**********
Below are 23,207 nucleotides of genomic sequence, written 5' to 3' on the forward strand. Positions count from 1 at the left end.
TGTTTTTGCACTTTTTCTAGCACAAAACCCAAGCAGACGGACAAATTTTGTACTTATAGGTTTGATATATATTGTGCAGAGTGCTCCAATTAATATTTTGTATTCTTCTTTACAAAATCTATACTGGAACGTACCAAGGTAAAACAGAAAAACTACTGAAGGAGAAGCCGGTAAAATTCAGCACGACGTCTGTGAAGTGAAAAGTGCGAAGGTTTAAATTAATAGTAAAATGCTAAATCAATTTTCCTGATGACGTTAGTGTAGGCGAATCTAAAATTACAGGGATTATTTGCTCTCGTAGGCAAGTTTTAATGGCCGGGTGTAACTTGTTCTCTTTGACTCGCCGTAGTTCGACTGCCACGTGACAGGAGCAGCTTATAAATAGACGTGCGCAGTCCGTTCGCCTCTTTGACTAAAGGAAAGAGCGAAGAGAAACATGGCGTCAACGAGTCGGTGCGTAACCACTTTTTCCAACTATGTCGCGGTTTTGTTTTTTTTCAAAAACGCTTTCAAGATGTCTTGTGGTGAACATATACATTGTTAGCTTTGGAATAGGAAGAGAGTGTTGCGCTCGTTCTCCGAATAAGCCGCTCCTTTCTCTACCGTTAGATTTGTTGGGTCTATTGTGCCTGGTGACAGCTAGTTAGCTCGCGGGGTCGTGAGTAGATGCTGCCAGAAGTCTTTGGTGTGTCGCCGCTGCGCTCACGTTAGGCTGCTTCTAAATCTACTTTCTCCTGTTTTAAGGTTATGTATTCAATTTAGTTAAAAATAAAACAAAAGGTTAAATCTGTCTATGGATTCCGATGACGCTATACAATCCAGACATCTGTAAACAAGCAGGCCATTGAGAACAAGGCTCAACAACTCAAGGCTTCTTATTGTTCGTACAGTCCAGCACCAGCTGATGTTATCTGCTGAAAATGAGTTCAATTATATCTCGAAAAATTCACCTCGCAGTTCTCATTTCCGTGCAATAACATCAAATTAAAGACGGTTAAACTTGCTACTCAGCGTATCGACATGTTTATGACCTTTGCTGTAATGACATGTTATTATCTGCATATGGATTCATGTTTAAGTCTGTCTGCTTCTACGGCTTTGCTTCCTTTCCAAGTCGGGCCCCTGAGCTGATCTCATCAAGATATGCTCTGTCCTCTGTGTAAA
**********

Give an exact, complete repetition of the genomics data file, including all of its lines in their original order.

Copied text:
Below are 23,207 nucleotides of genomic sequence, written 5' to 3' on the forward strand. Positions count from 1 at the left end.
TGTTTTTGCACTTTTTCTAGCACAAAACCCAAGCAGACGGACAAATTTTGTACTTATAGGTTTGATATATATTGTGCAGAGTGCTCCAATTAATATTTTGTATTCTTCTTTACAAAATCTATACTGGAACGTACCAAGGTAAAACAGAAAAACTACTGAAGGAGAAGCCGGTAAAATTCAGCACGACGTCTGTGAAGTGAAAAGTGCGAAGGTTTAAATTAATAGTAAAATGCTAAATCAATTTTCCTGATGACGTTAGTGTAGGCGAATCTAAAATTACAGGGATTATTTGCTCTCGTAGGCAAGTTTTAATGGCCGGGTGTAACTTGTTCTCTTTGACTCGCCGTAGTTCGACTGCCACGTGACAGGAGCAGCTTATAAATAGACGTGCGCAGTCCGTTCGCCTCTTTGACTAAAGGAAAGAGCGAAGAGAAACATGGCGTCAACGAGTCGGTGCGTAACCACTTTTTCCAACTATGTCGCGGTTTTGTTTTTTTTCAAAAACGCTTTCAAGATGTCTTGTGGTGAACATATACATTGTTAGCTTTGGAATAGGAAGAGAGTGTTGCGCTCGTTCTCCGAATAAGCCGCTCCTTTCTCTACCGTTAGATTTGTTGGGTCTATTGTGCCTGGTGACAGCTAGTTAGCTCGCGGGGTCGTGAGTAGATGCTGCCAGAAGTCTTTGGTGTGTCGCCGCTGCGCTCACGTTAGGCTGCTTCTAAATCTACTTTCTCCTGTTTTAAGGTTATGTATTCAATTTAGTTAAAAATAAAACAAAAGGTTAAATCTGTCTATGGATTCCGATGACGCTATACAATCCAGACATCTGTAAACAAGCAGGCCATTGAGAACAAGGCTCAACAACTCAAGGCTTCTTATTGTTCGTACAGTCCAGCACCAGCTGATGTTATCTGCTGAAAATGAGTTCAATTATATCTCGAAAAATTCACCTCGCAGTTCTCATTTCCGTGCAATAACATCAAATTAAAGACGGTTAAACTTGCTACTCAGCGTATCGACATGTTTATGACCTTTGCTGTAATGACATGTTATTATCTGCATATGGATTCATGTTTAAGTCTGTCTGCTTCTACGGCTTTGCTTCCTTTCCAAGTCGGGCCCCTGAGCTGATCTCATCAAGATATGCTCTGTCCTCTGTGTAAA